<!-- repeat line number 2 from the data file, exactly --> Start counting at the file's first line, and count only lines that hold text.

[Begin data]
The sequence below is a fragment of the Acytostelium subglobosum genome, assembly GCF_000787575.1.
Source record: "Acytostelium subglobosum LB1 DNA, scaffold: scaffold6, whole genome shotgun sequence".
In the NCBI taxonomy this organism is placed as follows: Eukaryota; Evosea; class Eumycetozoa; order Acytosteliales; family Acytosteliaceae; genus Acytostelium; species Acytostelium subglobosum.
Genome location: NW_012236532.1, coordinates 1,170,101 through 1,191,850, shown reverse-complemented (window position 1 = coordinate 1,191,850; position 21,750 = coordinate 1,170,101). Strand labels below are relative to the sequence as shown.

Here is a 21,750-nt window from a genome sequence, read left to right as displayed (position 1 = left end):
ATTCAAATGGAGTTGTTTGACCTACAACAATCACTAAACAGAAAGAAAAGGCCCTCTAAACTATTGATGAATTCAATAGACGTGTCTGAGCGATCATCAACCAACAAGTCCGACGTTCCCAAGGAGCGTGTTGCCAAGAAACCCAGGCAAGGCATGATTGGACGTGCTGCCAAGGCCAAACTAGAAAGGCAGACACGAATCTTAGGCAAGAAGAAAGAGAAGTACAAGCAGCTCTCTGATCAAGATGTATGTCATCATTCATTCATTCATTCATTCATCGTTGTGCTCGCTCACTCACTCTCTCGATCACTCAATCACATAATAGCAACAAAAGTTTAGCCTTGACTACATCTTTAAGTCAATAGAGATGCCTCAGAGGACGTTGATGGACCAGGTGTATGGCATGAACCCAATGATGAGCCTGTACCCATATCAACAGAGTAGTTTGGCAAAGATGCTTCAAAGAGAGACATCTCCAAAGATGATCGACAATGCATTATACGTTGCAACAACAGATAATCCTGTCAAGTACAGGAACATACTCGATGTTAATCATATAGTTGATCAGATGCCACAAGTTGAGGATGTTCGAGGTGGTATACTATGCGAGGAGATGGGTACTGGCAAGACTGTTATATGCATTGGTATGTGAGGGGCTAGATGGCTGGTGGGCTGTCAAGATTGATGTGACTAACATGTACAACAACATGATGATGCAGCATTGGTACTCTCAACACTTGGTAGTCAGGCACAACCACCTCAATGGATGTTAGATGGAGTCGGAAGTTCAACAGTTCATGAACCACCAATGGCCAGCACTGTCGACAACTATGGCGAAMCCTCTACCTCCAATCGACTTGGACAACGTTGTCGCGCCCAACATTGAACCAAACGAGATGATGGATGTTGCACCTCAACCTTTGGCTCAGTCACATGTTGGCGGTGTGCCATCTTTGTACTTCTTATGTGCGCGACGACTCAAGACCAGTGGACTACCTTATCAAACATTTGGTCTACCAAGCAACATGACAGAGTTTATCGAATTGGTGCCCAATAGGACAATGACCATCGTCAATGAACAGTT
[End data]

Source record: "Acytostelium subglobosum LB1 DNA, scaffold: scaffold6, whole genome shotgun sequence".